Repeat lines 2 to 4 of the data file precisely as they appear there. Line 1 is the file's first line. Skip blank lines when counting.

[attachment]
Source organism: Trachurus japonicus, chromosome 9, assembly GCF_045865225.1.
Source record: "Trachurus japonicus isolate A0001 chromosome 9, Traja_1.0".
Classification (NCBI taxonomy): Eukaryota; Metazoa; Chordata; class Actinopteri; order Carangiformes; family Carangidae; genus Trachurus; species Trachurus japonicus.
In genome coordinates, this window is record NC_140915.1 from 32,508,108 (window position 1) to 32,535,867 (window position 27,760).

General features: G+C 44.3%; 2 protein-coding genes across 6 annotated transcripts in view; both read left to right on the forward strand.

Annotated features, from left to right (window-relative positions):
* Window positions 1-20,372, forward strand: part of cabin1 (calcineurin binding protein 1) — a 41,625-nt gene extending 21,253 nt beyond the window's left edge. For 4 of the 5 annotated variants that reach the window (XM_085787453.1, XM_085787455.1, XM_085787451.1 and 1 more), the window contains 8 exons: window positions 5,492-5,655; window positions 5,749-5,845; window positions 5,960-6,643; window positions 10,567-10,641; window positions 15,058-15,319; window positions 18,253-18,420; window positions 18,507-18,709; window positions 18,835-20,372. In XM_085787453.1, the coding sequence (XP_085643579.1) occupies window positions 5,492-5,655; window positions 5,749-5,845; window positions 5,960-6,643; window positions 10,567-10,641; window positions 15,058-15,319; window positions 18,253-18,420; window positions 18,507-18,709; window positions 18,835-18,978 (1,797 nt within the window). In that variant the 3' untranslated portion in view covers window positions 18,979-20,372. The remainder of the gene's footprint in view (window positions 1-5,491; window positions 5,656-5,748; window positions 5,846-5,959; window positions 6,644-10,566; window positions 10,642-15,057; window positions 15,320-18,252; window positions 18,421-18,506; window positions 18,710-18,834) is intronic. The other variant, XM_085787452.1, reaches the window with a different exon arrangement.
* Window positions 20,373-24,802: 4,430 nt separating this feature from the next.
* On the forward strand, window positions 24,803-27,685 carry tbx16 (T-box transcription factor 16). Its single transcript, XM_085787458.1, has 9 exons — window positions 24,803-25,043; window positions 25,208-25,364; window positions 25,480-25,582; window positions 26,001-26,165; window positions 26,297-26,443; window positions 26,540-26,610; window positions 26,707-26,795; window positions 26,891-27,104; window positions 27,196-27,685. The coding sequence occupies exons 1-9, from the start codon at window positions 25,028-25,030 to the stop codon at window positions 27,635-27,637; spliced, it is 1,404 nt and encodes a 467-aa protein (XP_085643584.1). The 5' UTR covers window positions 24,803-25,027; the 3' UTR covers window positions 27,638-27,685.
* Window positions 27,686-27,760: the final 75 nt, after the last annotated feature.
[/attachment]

Source record: "Trachurus japonicus isolate A0001 chromosome 9, Traja_1.0".
Classification (NCBI taxonomy): Eukaryota; Metazoa; Chordata; class Actinopteri; order Carangiformes; family Carangidae; genus Trachurus; species Trachurus japonicus.
In genome coordinates, this window is record NC_140915.1 from 32,508,108 (window position 1) to 32,535,867 (window position 27,760).